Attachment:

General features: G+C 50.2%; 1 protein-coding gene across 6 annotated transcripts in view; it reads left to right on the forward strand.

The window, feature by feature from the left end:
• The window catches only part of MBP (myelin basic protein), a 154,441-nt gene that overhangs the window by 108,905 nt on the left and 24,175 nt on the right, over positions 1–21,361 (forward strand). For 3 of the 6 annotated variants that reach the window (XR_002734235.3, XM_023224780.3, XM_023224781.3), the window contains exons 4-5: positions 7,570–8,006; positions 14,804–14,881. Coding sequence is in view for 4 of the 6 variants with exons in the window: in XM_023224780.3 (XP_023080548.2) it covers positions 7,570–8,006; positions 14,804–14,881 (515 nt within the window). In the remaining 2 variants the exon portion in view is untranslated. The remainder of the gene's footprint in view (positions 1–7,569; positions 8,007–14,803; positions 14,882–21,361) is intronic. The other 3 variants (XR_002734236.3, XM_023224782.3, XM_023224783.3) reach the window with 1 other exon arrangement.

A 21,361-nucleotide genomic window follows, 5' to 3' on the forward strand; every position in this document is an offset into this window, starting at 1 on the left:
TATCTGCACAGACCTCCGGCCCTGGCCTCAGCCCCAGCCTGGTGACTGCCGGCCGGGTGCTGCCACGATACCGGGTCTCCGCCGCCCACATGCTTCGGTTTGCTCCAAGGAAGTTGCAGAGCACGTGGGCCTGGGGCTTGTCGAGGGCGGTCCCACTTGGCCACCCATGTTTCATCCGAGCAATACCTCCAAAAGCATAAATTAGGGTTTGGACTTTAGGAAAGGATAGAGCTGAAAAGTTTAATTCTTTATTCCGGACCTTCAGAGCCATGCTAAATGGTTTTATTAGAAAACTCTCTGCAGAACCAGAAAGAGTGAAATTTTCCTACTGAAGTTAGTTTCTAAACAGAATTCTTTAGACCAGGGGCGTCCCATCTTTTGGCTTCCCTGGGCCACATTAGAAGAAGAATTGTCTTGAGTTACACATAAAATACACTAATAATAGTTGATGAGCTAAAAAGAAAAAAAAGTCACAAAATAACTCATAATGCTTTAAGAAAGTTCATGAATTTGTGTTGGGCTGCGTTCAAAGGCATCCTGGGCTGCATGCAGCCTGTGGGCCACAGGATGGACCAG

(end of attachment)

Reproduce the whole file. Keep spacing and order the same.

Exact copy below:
General features: G+C 50.2%; 1 protein-coding gene across 6 annotated transcripts in view; it reads left to right on the forward strand.

The window, feature by feature from the left end:
• The window catches only part of MBP (myelin basic protein), a 154,441-nt gene that overhangs the window by 108,905 nt on the left and 24,175 nt on the right, over positions 1–21,361 (forward strand). For 3 of the 6 annotated variants that reach the window (XR_002734235.3, XM_023224780.3, XM_023224781.3), the window contains exons 4-5: positions 7,570–8,006; positions 14,804–14,881. Coding sequence is in view for 4 of the 6 variants with exons in the window: in XM_023224780.3 (XP_023080548.2) it covers positions 7,570–8,006; positions 14,804–14,881 (515 nt within the window). In the remaining 2 variants the exon portion in view is untranslated. The remainder of the gene's footprint in view (positions 1–7,569; positions 8,007–14,803; positions 14,882–21,361) is intronic. The other 3 variants (XR_002734236.3, XM_023224782.3, XM_023224783.3) reach the window with 1 other exon arrangement.

A 21,361-nucleotide genomic window follows, 5' to 3' on the forward strand; every position in this document is an offset into this window, starting at 1 on the left:
TATCTGCACAGACCTCCGGCCCTGGCCTCAGCCCCAGCCTGGTGACTGCCGGCCGGGTGCTGCCACGATACCGGGTCTCCGCCGCCCACATGCTTCGGTTTGCTCCAAGGAAGTTGCAGAGCACGTGGGCCTGGGGCTTGTCGAGGGCGGTCCCACTTGGCCACCCATGTTTCATCCGAGCAATACCTCCAAAAGCATAAATTAGGGTTTGGACTTTAGGAAAGGATAGAGCTGAAAAGTTTAATTCTTTATTCCGGACCTTCAGAGCCATGCTAAATGGTTTTATTAGAAAACTCTCTGCAGAACCAGAAAGAGTGAAATTTTCCTACTGAAGTTAGTTTCTAAACAGAATTCTTTAGACCAGGGGCGTCCCATCTTTTGGCTTCCCTGGGCCACATTAGAAGAAGAATTGTCTTGAGTTACACATAAAATACACTAATAATAGTTGATGAGCTAAAAAGAAAAAAAAGTCACAAAATAACTCATAATGCTTTAAGAAAGTTCATGAATTTGTGTTGGGCTGCGTTCAAAGGCATCCTGGGCTGCATGCAGCCTGTGGGCCACAGGATGGACCAG